Why is Jodi Whittaker the 13th Doctor when Matt Smith was actually the 13th Doctor?

By: (plus.google.com) +David Herron; Date: July 23, 2018

Tags: Doctor Who

It's firmly established that Time Lords (in Doctor Who) can have 12 regenerations, and therefore they have 13 bodies. By the accounting presented in Doctor Who, Matt Smith was Doctor #13 because his was the 12th regeneration. But, the BBC and everyone is crowing that Jodi Whittaker is Doctor #13. WTF?

Everything the BBC is saying calls Jodi Whittaker the thirteenth Doctor. It's so much that the other day I wrote a couple posts about Jodi Whittaker as Doctor #13. I know better, having gone over the accounting elsewhere: Smith was 13, Capaldi 14, Whittaker 15, how many regenerations does The Doctor have remaining?

It's the kind of thing a rabid fan like myself will obsess over - that the last stand of Matt Smith's Doctor at Trenzalore was because he was actually Doctor #13 (despite going around telling folks he's Doctor #11). We have to respect this fact, because by an objective accounting it is the only accurate numbering of The Doctor's incarnations.

But we are given a flood of information talking about Doctor #13 (Jodi Whittaker) just as there was a flood of information of Peter Capaldi as Doctor #12.

In Classic Doctor Who, it was stated several times that Time Lords had a maximum of 12 regenerations.

We call David Tenant the 10th Doctor, Matt Smith the 11th Doctor, Peter Capaldi the 12th Doctor, and now Jodi Whittaker is the 13th Doctor. Specifically

  1. William Hartnell
  2. Patrick Troughton
  3. Jon Pertwee
  4. Tom Baker
  5. Peter Davison
  6. Colin Baker
  7. Sylvester McCoy
  8. Paul McGann (TV Movie in 1995)
  9. Christopher Ecclestone
  10. David Tennant
  11. Matt Smith
  12. Peter Capaldi
  13. Jodi Whittaker
  14. ?

That's the traditional accounting, and the BBC promotes the actors with that numbering.

By that accounting, the 12th regeneration was at the end of Peter Capaldi's time as The Doctor. The crisis of only 12 regenerations is therefore supposed to be when Whittaker's time ends. Why, then, were we put through the crisis of running out of regenerations during Matt Smith's time? Why did Capaldi's Doctor say several times that his current incarnation was more of an accounting error?

There's some folk asking: If the Time Lords can regenerate a certain number of times, is Jodie Whittaker’s Doctor the last one?

It gets messy with us nerds that like to be exact about things. Two questions:

  1. Shouldn't John Hurt's War Doctor count as a regeneration? We saw an on-screen regeneration of McGann to Hurt, and presumably there was another regneration from Hurt to Ecclestone. Ergo.. yes, the War Doctor counts.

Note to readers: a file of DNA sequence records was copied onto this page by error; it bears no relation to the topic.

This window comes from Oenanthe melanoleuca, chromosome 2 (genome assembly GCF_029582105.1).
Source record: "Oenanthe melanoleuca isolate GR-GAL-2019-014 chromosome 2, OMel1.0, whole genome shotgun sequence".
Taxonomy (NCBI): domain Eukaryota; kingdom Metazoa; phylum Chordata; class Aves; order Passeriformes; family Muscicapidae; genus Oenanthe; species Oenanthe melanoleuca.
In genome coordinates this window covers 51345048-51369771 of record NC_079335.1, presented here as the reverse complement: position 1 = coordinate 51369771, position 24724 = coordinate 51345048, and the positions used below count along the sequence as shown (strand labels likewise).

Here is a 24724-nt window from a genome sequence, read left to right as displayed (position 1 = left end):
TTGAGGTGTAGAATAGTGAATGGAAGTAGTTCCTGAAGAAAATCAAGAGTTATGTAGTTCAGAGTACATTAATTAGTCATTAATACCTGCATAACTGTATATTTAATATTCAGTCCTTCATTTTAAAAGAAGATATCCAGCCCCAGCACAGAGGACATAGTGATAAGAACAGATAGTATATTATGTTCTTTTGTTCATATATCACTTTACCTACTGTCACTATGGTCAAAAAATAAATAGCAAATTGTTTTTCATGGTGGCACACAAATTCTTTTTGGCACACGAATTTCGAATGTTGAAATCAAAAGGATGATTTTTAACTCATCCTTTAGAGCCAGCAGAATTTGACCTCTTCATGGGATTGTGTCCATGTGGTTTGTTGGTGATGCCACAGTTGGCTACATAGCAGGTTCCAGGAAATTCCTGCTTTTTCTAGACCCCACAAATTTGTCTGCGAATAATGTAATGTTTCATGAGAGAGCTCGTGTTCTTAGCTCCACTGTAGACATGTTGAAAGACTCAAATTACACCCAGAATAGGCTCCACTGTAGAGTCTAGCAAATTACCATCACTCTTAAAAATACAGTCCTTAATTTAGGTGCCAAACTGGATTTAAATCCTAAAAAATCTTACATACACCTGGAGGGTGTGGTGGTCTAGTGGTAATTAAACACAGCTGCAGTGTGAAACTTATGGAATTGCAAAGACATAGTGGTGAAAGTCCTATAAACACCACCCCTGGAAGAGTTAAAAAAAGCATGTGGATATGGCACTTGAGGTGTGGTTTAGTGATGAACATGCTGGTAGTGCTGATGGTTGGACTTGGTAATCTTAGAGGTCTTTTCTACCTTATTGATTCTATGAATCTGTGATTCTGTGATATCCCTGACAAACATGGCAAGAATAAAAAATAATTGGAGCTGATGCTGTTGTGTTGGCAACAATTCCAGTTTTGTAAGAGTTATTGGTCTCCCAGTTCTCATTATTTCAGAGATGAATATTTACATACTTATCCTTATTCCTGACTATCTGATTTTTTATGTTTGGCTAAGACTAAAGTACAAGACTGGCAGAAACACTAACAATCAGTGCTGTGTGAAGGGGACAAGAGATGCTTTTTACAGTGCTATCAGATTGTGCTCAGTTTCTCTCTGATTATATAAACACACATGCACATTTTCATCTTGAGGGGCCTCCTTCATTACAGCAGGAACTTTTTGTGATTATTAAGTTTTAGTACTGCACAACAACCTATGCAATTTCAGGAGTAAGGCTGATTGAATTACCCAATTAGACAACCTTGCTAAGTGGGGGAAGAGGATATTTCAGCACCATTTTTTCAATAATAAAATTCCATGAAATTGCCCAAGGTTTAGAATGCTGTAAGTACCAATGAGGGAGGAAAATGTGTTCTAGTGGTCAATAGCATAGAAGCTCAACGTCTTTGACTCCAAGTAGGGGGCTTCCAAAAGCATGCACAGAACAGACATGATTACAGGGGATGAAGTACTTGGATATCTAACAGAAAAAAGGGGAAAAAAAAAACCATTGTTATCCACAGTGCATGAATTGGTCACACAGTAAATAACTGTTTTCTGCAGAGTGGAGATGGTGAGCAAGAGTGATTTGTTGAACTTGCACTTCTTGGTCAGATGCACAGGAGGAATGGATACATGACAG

2. What about that time when David Tennant's Doctor was shot by a Dalek, started the regeneration, then suddenly he was himself again, siphoning the regneration energy over to his spare hand -- which then caused this second Doctor to appear who (with Donna Noble) saved the day. What about that regeneration?

Moffatt told us that both the War Doctor and Tennant's aborted regenerations count. Therefore the actual accounting is:

  • First cycle - 12 regenerations, so 13 bodies.
    1. Hartnell
    2. Troughton
    3. Pertwee
    4. T. Baker
    5. Davison
    6. C. Baker
    7. McCoy
    8. McGann
    9. Hurt
    10. Ecclestone
    11. Tennant
    12. Tennant
    13. Smith
  • Second cycle - 12 regenerations, so 13 bodies
    1. Capaldi
    2. Whittaker
    3. ?
    4. ?
    5. ?

(taken from Smith was 13, Capaldi 14, Whittaker 15, how many regenerations does The Doctor have remaining?)

Why is the BBC calling Jodi Whittaker Doctor #13?

By the rational accounting Jodi Whittaker is Doctor #15.

If you count it another way -- by the faces of Doctor incarnations that called themself The Doctor -- then Jodi Whittaker's Doctor is indeed Doctor #13.

This accounting is not about the regeneration count, but by the faces using the name The Doctor.

  1. John Hurt's character refused to call himself The Doctor. The moniker War Doctor has stuck, but it's not clear from inside the story whether John Hurt's would actually use that phrase.
  2. David Tennant had two incarnations as The Doctor - but counts as one face using the title The Doctor

Therefore by the count of faces using that title, The Doctor, we have:

  1. William Hartnell
  2. Patrick Troughton
  3. Jon Pertwee
  4. Tom Baker
  5. Peter Davison
  6. Colin Baker
  7. Sylvester McCoy
  8. Paul McGann (TV Movie in 1995)
  9. Christopher Ecclestone
  10. David Tennant
  11. Matt Smith
  12. Peter Capaldi
  13. Jodi Whittaker
  14. ?

This accounting also just happens to be compatible with another -- the number of contracts for actors who played a character named The Doctor.

It doesn't matter if technically speaking Tennant's Doctor had two incarnations, and every other actor playing the Doctor had only one incarnation. The BBC had only one contract with Tennant. Likewise, the BBC contract with John Hurt was for him to play a character named NotTheDoctor rather than The Doctor.

The latter reasoning is surely what the BBC is thinking.

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